“It’s been a challenging time,” says Crane Brothers founder and managing director Murray Crane.
“I’d compare it to 52 weeks of school holidays.It’s definitely very quiet at the moment.”
But while the downtown foot traffic has been light, Crane says his business benefits from having been in the same High St location for 23 years.
“That definitely help us get through, we’re very much a destination business,” he tells the Money Talks podcast.
Advertisement Advertise with NZME.Now, despite all the Covid disruption, Crane is about to open a second Auckland store next month.
It “may sound absurd in the current climate”, he says.”We’ve signed a lease in Ponsonby, which is a suburban store and something we said we’d never do.”
Crane says he has some confidence now that the worst of the pandemic is behind us, but ultimately it’s the shifting trends in men’s fashion that prompted the move.
Of course those trends have also been hugely influenced by Covid and the rise of working from home.
People are dressing down much more and that has meant refocusing away from suits and towards smart casual wear, Crane says.
“We’ve seen this dramatic shift in the way people are dressing and the way people are working from home.
“A lot of our people live in that catchment [the inner West] and it’s been incredibly difficult for them to get into the city.
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Money Talks: Kita Mean – How Drag Race winner beat …”That’s really accelerated that migration to dressing more casually.
It had already started to happen and was something we had started to identify as being one of the major changes in fashion in general, and particularly menswear.
Advertisement Advertise with NZME.”Particularly for us because we had built our brand on being all about the suit and all about formal wear.
“We still have pockets of that business that are strong for us, weddings being one.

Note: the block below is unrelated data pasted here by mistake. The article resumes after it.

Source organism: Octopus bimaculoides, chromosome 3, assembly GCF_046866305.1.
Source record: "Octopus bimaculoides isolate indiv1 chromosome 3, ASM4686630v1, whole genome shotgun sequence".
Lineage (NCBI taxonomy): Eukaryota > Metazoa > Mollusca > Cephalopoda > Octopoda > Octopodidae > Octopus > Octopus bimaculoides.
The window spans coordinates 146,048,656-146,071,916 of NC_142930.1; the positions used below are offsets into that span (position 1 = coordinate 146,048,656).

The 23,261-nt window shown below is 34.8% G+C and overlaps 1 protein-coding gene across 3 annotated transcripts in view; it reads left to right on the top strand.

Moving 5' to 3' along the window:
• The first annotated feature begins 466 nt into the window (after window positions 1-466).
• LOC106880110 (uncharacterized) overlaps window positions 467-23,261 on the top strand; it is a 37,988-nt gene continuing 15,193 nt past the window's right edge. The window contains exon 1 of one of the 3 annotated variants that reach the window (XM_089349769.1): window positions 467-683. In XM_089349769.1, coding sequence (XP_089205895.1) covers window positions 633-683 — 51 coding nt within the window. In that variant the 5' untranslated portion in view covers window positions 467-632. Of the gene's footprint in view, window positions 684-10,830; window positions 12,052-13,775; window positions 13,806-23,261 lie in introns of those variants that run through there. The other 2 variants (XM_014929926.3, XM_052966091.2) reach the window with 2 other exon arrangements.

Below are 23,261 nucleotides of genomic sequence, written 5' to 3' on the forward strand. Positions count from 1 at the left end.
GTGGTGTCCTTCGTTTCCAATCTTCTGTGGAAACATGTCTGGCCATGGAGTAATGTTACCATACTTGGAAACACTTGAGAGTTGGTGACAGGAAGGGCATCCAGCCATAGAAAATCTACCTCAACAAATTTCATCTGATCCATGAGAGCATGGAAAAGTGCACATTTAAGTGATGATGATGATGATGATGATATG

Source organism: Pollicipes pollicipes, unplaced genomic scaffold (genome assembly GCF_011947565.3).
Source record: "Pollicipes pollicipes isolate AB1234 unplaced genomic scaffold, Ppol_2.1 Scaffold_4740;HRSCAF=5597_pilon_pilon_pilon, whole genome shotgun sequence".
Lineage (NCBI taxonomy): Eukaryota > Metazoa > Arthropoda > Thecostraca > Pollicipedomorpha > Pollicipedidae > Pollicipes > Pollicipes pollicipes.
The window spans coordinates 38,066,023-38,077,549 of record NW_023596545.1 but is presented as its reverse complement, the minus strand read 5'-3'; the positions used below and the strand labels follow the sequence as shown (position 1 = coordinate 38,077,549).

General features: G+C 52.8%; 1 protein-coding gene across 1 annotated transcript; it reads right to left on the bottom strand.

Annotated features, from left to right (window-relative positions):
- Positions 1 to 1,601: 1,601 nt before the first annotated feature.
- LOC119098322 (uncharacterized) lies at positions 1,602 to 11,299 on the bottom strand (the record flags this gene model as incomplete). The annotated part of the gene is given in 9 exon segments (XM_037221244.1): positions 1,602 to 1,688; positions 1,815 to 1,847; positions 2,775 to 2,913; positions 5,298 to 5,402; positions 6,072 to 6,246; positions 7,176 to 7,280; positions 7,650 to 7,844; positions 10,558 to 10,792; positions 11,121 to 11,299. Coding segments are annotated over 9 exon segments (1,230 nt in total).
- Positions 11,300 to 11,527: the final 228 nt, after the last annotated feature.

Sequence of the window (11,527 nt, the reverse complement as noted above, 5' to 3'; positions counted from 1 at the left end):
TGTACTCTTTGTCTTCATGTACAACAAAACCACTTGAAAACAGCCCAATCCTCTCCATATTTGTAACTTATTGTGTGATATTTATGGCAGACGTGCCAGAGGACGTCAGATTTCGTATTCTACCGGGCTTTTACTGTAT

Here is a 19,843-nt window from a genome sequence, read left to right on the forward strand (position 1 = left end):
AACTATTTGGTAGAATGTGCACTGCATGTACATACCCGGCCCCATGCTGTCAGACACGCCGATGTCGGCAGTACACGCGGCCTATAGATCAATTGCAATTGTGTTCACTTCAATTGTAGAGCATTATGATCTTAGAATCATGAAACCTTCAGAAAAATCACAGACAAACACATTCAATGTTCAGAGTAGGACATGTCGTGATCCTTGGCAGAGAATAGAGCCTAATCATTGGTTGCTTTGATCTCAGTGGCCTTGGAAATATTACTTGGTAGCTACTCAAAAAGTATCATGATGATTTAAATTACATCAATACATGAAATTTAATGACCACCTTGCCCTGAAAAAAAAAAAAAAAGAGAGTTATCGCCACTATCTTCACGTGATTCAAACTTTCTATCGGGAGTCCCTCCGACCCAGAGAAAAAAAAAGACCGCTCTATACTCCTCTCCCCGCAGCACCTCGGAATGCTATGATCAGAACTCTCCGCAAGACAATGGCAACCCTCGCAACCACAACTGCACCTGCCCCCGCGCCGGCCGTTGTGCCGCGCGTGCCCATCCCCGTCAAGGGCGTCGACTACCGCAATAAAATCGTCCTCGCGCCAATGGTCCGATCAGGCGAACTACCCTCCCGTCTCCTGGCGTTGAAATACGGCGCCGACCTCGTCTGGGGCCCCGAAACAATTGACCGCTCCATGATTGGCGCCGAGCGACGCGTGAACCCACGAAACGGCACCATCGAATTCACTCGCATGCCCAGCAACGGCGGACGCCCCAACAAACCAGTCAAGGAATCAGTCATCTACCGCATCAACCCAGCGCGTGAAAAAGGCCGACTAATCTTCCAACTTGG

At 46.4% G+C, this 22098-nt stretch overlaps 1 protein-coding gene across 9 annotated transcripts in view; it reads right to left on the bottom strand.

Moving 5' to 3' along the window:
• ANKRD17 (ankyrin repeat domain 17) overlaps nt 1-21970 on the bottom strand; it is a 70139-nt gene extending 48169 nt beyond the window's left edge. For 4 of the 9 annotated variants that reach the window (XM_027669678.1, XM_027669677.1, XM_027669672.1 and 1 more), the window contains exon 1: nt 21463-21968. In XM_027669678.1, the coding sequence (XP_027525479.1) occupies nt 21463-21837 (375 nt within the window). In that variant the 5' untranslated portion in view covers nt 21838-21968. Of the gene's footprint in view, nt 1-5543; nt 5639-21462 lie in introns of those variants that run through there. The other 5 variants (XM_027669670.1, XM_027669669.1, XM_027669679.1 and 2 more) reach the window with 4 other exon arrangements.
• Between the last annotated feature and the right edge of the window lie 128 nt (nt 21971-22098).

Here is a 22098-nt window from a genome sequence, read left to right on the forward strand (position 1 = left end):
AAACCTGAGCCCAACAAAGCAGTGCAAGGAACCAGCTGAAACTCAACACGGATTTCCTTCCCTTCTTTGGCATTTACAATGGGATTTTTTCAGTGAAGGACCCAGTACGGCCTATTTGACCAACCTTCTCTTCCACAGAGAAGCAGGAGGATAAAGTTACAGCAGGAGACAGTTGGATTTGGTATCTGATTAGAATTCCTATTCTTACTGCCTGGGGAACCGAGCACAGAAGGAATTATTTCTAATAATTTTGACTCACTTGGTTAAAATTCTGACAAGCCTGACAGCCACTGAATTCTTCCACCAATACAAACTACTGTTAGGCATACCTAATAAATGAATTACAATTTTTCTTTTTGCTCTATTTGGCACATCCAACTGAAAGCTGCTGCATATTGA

“Although that’s been impacted by Covid too.And the more traditional professional services such as accounting and law.”
But if anything, says Crane, as men dress less formally for work, they tend to want to dress up more for their special occasions.
So for events such as weddings, he says, there has been a real return to very formal outfits like tuxedos and ties.
Crane, who grew up in the South Canterbury town of Geraldine, told Money Talks he always worked as a child.
Advertisement Advertise with NZME.”It wasn’t really about money,” he says.”Looking back, it was more of an education.It was about being independent, learning how to take direction, being organised, getting up on time.”
He always wanted to work in the creative industries and the original goal was to leave school and become a graphic designer.
In fact, his first fulltime job was at the Christchurch Star ‘s art department.
It was around that time – the early 1980s – that he started to take an interest in fashion.
With the local stores well behind the post-punk and new wave trends, he started raiding the op shops and re-modelling vintage suits for his outfits.
Crane recalls that the poorest he’s ever been was when he quit The Star to follow a girlfriend to Sydney.”I was broke within a week,” he jokes.
Advertisement Advertise with NZME.Luckily, a connection via his girlfriend’s brother led him to a window dressing job.
It was an entry point into he world of fashion retail, something he says he remains passionate about more than three decades later.
Crane says the past two years have really stress tested the business, especially when it comes to things such as location.
“We closed two doors in the past two years – Sydney and Wellington.
“Those were the kind of instinctive gut decisions we had to make with this cloud of Covid hanging over us,” he says.
As Covid rolled on, it became clearer that they were the right calls.
“But this year there’s some green shoots starting to show.We’re probably at the end of the worst of it.”
Advertisement Advertise with NZME.While the pandemic had provided the impetus to develop the digital side of the business, Crane says he still sees “bricks and mortar as the DNA of the business”.
“People are going to want to gravitate back to those social settings.Whether that’s going to a restaurant, going to an art gallery or going to a store where they can talk to someone where they can have that interaction and that experience that they can’t get online.”
Money Talks is a podcast run by the NZ Herald.It isn’t about personal finance and isn’t about economics – it’s just well-known New Zealanders talking about money and sharing some stories about the impact it’s had on their lives and how it has shaped them.
Money Talks is available on IHeartRadio , Spotify , Apple Podcasts , or wherever you get your podcasts.
New episodes come out every second Wednesday.
You can find more New Zealand Herald podcasts at nzherald.co.nz/podcasts or on IHeartRadio ..